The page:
Supporter's Column: Nick Edler

With hurdles at every corner, what does it take to retrofit your home?

Digging a Hole 


It all started with a dream. Doesn’t every architect want to build their own space? Maybe not. But an opportunity presented itself that was too good to ignore.

A former cow shed, small, cramped and damp but with plenty of opportunity for improvement. A humble rural building, heavily butchered in the 1970s leaving it a shell of its former self.

The original building is not listed or in a conservation area. It could be argued that it would have been quicker and cheaper to pull it down and start again. The ongoing stance of the treasury frustratingly supports this viewpoint as it continues to charge full VAT on refurbishment and extension, whilst demolition and replacement would be VAT-free.

But there is a value to the existingbuilding; their typology, scale, memory, and appropriateness. Built from sandstone, no doubt quarried just a few hundred metres away, the structure represents the efforts and energy of previous generations. What right would we have to wipe away that history? That is before we even begin to consider the embodied carbon associated with demolition.

The building appears on title maps dated 1750; at that time an L-shaped plan showing a larger structure that formed a farmyard – turning its back on the surrounding forest. The evidence of a much larger former footprint convinced the planners of the validity of a reasonably generous extension.

In preparation for the extension, we needed to move our neighbours’ water supply pipes and whilst investigating the mysteries of pipework from the Victorian era and later we discovered a small hole. That small hole grew larger, revealing its hidden treasures such as 1950s cigarette tins and discarded car parts. To cut a long story short, the small hole that we uncovered was a gateway to our discovery of a Victorian rainwater cistern with a capacity of 61,000 litres – no doubt abandoned when mains water arrived in the 1950s.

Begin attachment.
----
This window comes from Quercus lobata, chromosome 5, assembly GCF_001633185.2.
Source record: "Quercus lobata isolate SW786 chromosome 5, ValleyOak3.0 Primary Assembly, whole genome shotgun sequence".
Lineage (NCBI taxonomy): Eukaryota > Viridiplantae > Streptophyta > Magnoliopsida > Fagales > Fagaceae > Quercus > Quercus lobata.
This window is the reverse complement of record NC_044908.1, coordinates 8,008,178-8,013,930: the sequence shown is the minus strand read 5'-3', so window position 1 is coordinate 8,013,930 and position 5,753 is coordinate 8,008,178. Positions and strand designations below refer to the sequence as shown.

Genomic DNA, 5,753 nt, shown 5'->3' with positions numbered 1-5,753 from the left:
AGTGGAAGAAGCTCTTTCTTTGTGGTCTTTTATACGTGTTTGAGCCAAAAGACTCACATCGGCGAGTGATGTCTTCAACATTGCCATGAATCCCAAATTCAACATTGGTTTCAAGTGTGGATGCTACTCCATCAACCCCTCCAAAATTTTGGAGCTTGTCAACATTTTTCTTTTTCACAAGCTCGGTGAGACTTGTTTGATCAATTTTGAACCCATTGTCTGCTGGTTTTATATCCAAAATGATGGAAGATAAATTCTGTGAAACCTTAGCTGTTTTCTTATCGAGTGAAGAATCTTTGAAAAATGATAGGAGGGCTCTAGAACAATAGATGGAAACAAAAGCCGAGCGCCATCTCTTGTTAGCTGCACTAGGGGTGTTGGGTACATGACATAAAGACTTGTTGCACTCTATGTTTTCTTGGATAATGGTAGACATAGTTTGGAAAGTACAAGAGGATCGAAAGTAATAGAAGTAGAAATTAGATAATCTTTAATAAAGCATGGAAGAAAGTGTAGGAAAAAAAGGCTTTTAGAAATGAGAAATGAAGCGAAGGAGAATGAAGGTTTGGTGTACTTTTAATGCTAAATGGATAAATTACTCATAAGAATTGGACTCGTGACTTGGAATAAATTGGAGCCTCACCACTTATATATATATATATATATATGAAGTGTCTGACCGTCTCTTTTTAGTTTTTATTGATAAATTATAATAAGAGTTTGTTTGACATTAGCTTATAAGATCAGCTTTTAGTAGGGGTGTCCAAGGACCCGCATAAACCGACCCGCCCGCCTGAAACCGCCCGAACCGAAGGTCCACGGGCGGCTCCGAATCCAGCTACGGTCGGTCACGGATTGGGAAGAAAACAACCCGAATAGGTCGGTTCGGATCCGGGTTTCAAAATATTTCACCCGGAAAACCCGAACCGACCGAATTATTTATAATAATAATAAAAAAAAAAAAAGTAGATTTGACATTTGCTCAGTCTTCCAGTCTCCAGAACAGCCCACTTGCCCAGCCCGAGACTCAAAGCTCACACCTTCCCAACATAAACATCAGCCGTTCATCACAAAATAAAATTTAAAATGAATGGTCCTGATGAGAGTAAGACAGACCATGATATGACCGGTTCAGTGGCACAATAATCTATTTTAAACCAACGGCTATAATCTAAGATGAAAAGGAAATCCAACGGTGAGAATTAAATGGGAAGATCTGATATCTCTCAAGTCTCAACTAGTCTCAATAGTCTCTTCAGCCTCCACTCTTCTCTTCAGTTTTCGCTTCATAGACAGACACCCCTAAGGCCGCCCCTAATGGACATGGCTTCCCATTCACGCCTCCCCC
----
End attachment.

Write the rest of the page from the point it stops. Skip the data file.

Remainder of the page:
A challenge had been presented to us that was both costly and time-consuming to empty and fill. We rejected all helpful suggestions of ‘make it into a wine cellar’, and ‘wouldn’t it make a great fish tank’ as our tight budget would no doubt be used up in fabricating the staircase to reach the bottom!

It’s a privilege to be able to build or adapt a home and as such we are trying to do the right, most sustainable thing where possible even though we are faced with VAT obstacles. Woodfibre insulation, triple glazing, air source heat pump and whole house ventilation with heat recovery – of these only the air source heat pump is VAT-free. Whilst the temporary relaxation of VAT on certain installations that result in a thermal upgrade to domestic properties is welcome, I would suggest that the timescales are too short and really ought to include domestic extensions. Surely the incentives to not waste existing resources should be made more compelling? We’ve opted for using deep, insulated clay blocks as our structure and thermal envelope – aiming for low-maintenance longevity and thermal mass in our damp woodland environment. Whilst more carbon-intensive than timber frame, it is a whole lot better than the default solution of concrete blocks and cavity wall insulation approach that is seen in much of the UK’s house building.

Buildings evolve over time – they grow, shrink, take on new lives, and this is absolutely how we need to be thinking, rather than presuming to start afresh. Despite the pain, I know that this has been the right approach for us on many levels – if only policy made this the obvious path to take.


Nick Edler is an Associate Director at Conran & Partners .